A Reassessment of Norwegian Music Education Policy: The Ludvigsen Reports Under a Philosophical Lens
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In 2013 the Norwegian government constituted by royal resolution a committee led by Sten Ludvigsen. They were to consider the formal school subjects in comparison with the competences demanded in a futuristic society and professional life. In June 2015, the committee submitted a final report suggesting changes to schools, based on research done within the last 15-20 years within the fields of Education, Economics, and Social Sciences. The Ludvigsen-reports conclude that Norwegian schooling needs to reconsider its current structure, concept of competence, objectives, and bases for assessment. A strengthening of the practical aesthetic subjects (PAS), including music, is suggested due to their potential to facilitate student creativity and innovation skills. The PAS are valued for their characteristic type of knowledge, compared to scientific knowledge. The music subject in particular is valued for its assumed potential to facilitate student´s social and emotional learning (SEL) through musical interaction. The final Ludvigsen-report suggests concrete objectives in music education by which to facilitate and assess SEL. I argue there is a risk that this suggested approach to SEL could become a form of negative social control that potentially prevents the students´ genuine engagement in musical activities. This would potentially uphold the marginalization of music in schools, promote an unbalanced education, and facilitate miscommunication regarding music and its potential in Norwegian society. Consequently, schools will offer an unbalanced Music Education and facilitate ‘miseducation’ of future students. The students and the future society will arguably miss the benefits of a music education that reflects the significance of music as a social, emotional, cultural, aesthetic, and communicative phenomenon. My philosophical analysis concludes that the final Ludvigsen-report suggests an inadequate understanding of the significance of music, by failing to acknowledge its constantly expanding field of knowledge and its role in society, on the individual and collective level. In particular, music´s communicative nature is not fully acknowledged and reflected in the curricula. The suggestion to teach and assess emotional and social competences in music does not necessarily strengthen music education. Rather, it arguably works against it. Arguably, ‘artistic communication’ (‘artistisk kommunikasjon’) should be implemented as a sub-category within the main competence areas in primary schools. Quality musical activities that invite student participation should be given more space schools, also through interdisciplinary projects. Norwegian music education needs the following in order to reach its ultimate potential: more space in the school schedule, more qualified teachers who are familiar with and able to inspire and teach the full potential of music, and finally, necessary equipment and objectives that facilitate active music making. Such practices will arguably facilitate student mastery, ‘well-being’, identity acknowledgement and formation, social and emotional learning (SEL), as well as personal ‘emotion knowledge’, and secure cultural heritage while also encouraging creativity and fostering new expressions. This study encourages policy makers to trust the music, the qualified music teacher, and the musical human being.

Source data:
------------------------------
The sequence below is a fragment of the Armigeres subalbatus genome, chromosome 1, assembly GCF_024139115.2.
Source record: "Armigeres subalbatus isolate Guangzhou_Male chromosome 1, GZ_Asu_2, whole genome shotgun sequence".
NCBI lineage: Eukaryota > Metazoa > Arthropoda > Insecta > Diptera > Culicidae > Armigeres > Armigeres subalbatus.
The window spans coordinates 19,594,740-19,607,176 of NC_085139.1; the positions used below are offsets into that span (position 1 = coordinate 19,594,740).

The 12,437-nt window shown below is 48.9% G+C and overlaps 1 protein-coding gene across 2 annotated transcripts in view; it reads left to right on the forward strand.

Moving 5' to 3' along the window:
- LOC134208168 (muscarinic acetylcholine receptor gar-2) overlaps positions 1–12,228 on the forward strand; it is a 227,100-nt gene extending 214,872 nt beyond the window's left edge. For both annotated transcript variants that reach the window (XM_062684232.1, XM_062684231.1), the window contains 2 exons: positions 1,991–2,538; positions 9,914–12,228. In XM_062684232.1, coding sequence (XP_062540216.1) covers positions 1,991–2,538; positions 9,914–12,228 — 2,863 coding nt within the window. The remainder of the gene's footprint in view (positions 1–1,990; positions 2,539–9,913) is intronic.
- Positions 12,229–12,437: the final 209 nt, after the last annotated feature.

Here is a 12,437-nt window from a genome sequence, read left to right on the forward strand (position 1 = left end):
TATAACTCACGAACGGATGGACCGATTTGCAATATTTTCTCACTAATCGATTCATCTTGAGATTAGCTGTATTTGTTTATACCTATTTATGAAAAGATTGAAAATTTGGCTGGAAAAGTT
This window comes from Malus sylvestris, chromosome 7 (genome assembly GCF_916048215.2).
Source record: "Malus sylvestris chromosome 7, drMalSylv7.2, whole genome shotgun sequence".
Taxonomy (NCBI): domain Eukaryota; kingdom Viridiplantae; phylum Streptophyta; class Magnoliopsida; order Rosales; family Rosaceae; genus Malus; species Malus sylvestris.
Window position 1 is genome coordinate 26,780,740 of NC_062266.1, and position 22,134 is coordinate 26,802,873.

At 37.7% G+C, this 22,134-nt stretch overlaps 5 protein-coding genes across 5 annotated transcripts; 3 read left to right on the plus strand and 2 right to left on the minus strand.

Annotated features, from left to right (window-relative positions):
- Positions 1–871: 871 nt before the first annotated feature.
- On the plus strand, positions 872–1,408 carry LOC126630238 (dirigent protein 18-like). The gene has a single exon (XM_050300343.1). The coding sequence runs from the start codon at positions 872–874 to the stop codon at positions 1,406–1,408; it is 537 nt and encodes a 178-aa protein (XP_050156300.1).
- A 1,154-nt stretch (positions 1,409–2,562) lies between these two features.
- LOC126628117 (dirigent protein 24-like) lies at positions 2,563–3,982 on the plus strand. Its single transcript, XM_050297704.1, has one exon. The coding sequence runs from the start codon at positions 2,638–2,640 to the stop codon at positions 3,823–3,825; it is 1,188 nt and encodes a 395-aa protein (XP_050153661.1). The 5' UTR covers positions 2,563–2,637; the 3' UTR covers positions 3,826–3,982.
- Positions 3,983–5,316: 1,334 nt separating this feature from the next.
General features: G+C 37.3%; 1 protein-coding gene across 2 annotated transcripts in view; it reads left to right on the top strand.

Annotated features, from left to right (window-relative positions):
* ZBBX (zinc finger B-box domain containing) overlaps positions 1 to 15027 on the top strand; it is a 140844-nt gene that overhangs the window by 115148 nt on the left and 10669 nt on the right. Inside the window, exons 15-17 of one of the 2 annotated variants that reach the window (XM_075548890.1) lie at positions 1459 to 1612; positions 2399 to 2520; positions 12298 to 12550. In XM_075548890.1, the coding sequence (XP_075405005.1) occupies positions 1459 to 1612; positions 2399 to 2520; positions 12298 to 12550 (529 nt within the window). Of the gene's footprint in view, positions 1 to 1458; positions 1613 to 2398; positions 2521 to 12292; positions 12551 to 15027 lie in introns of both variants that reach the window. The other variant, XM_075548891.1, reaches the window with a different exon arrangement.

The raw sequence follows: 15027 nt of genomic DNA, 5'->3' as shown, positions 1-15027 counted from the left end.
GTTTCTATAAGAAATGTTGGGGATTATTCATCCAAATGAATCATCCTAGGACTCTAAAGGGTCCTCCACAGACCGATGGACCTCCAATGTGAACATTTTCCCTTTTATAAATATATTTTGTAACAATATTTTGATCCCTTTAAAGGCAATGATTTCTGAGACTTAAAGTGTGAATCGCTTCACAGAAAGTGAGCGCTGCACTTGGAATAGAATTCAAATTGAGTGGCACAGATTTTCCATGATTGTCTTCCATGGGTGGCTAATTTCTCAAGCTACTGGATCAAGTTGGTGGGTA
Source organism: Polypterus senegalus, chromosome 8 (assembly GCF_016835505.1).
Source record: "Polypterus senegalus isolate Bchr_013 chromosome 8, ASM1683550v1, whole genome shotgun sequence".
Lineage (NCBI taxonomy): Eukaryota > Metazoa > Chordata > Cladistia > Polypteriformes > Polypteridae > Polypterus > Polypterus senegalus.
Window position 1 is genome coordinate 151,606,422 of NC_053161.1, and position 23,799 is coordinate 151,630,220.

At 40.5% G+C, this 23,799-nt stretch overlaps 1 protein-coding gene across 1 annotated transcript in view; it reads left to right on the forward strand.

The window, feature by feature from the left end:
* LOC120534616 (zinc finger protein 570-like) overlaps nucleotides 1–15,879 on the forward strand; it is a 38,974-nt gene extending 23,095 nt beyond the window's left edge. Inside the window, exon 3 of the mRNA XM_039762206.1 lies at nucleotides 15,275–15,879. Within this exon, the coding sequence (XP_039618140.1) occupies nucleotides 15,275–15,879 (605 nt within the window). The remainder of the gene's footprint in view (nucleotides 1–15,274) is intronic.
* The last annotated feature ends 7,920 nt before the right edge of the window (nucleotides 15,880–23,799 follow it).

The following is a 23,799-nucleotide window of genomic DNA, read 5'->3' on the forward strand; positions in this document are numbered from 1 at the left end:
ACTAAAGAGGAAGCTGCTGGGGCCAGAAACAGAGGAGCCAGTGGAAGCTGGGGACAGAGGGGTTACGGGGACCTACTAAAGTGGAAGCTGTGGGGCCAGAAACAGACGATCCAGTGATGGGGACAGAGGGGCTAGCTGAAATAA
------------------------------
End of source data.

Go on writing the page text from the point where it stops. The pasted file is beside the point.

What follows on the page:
Masteroppgave i musikkpedagogikk